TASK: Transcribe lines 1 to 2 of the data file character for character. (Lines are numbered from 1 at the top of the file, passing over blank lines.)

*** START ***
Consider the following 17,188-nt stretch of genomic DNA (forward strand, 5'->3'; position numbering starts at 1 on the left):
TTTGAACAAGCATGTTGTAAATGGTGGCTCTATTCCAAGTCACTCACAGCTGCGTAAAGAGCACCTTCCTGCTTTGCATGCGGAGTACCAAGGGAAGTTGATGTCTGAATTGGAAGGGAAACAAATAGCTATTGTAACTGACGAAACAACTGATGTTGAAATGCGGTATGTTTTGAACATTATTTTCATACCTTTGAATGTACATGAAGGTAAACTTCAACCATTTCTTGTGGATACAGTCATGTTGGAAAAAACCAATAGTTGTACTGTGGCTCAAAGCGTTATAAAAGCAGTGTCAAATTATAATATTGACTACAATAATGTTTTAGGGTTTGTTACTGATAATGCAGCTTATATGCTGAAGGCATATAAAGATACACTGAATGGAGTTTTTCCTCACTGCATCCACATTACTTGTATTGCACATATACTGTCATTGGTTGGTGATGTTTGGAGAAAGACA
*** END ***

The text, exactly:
Consider the following 17,188-nt stretch of genomic DNA (forward strand, 5'->3'; position numbering starts at 1 on the left):
TTTGAACAAGCATGTTGTAAATGGTGGCTCTATTCCAAGTCACTCACAGCTGCGTAAAGAGCACCTTCCTGCTTTGCATGCGGAGTACCAAGGGAAGTTGATGTCTGAATTGGAAGGGAAACAAATAGCTATTGTAACTGACGAAACAACTGATGTTGAAATGCGGTATGTTTTGAACATTATTTTCATACCTTTGAATGTACATGAAGGTAAACTTCAACCATTTCTTGTGGATACAGTCATGTTGGAAAAAACCAATAGTTGTACTGTGGCTCAAAGCGTTATAAAAGCAGTGTCAAATTATAATATTGACTACAATAATGTTTTAGGGTTTGTTACTGATAATGCAGCTTATATGCTGAAGGCATATAAAGATACACTGAATGGAGTTTTTCCTCACTGCATCCACATTACTTGTATTGCACATATACTGTCATTGGTTGGTGATGTTTGGAGAAAGACA